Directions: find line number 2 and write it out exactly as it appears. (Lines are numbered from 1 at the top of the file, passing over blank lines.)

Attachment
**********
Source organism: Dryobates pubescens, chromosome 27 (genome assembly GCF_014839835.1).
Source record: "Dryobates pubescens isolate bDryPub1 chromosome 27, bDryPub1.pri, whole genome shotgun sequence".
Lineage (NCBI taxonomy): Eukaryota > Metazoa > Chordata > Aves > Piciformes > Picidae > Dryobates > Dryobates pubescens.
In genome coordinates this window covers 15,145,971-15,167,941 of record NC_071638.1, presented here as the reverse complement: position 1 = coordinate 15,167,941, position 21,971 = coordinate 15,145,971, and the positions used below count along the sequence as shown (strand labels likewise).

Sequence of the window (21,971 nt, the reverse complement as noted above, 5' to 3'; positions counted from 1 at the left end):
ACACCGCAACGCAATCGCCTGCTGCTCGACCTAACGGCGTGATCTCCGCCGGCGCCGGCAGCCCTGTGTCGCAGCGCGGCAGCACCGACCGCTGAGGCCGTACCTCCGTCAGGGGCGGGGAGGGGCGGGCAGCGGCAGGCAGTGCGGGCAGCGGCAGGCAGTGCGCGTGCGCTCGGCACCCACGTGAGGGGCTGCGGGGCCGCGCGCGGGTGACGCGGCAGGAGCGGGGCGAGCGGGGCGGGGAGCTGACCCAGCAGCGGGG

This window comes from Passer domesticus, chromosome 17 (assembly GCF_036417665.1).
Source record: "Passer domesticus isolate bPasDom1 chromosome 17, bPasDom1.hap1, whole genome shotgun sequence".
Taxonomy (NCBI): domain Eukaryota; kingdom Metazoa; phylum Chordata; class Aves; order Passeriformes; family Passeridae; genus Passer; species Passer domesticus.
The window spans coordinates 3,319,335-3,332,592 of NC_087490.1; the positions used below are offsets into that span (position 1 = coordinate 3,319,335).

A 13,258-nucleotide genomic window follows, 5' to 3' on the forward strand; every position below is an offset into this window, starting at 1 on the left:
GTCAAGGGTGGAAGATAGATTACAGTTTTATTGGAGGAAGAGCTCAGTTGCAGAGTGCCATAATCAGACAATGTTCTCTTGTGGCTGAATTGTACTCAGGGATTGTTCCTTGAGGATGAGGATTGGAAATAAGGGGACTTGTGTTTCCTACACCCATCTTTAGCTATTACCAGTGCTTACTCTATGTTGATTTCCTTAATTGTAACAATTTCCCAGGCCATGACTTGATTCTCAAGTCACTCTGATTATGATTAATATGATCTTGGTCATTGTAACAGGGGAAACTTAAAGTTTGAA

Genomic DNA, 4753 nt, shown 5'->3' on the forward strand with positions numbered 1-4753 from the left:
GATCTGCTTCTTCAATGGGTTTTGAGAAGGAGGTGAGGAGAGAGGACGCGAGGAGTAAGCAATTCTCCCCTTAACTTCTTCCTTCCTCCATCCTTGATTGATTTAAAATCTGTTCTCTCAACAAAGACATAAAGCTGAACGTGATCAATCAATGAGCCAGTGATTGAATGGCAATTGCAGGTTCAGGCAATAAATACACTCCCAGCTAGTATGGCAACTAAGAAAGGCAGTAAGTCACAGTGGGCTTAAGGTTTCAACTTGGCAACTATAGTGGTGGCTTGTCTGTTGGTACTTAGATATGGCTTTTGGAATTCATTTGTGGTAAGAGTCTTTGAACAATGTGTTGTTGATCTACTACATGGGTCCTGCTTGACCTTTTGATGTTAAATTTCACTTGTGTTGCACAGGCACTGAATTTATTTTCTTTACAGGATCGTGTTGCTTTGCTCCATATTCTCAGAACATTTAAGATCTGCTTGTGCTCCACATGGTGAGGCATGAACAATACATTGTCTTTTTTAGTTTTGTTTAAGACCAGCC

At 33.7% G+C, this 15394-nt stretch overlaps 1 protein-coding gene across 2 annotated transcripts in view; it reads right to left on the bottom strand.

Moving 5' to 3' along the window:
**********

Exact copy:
Source record: "Dryobates pubescens isolate bDryPub1 chromosome 27, bDryPub1.pri, whole genome shotgun sequence".